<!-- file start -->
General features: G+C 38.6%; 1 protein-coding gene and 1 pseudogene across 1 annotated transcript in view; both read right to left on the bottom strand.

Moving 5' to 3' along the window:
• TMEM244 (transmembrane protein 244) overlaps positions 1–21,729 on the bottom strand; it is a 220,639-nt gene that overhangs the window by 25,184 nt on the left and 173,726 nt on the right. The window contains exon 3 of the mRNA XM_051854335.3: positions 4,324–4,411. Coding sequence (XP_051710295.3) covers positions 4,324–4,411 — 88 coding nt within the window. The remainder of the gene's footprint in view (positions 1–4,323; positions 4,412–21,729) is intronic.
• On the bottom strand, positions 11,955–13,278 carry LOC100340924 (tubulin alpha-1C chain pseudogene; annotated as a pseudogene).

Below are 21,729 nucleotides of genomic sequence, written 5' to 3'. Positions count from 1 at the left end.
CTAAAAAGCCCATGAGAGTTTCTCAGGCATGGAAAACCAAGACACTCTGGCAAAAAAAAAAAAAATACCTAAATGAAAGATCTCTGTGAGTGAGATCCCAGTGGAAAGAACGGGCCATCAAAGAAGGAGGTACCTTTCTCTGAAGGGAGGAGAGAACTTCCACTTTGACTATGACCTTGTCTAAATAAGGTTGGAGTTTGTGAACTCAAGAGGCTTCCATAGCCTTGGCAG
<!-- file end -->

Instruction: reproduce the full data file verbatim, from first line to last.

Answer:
General features: G+C 38.6%; 1 protein-coding gene and 1 pseudogene across 1 annotated transcript in view; both read right to left on the bottom strand.

Moving 5' to 3' along the window:
• TMEM244 (transmembrane protein 244) overlaps positions 1–21,729 on the bottom strand; it is a 220,639-nt gene that overhangs the window by 25,184 nt on the left and 173,726 nt on the right. The window contains exon 3 of the mRNA XM_051854335.3: positions 4,324–4,411. Coding sequence (XP_051710295.3) covers positions 4,324–4,411 — 88 coding nt within the window. The remainder of the gene's footprint in view (positions 1–4,323; positions 4,412–21,729) is intronic.
• On the bottom strand, positions 11,955–13,278 carry LOC100340924 (tubulin alpha-1C chain pseudogene; annotated as a pseudogene).

Below are 21,729 nucleotides of genomic sequence, written 5' to 3'. Positions count from 1 at the left end.
CTAAAAAGCCCATGAGAGTTTCTCAGGCATGGAAAACCAAGACACTCTGGCAAAAAAAAAAAAAATACCTAAATGAAAGATCTCTGTGAGTGAGATCCCAGTGGAAAGAACGGGCCATCAAAGAAGGAGGTACCTTTCTCTGAAGGGAGGAGAGAACTTCCACTTTGACTATGACCTTGTCTAAATAAGGTTGGAGTTTGTGAACTCAAGAGGCTTCCATAGCCTTGGCAG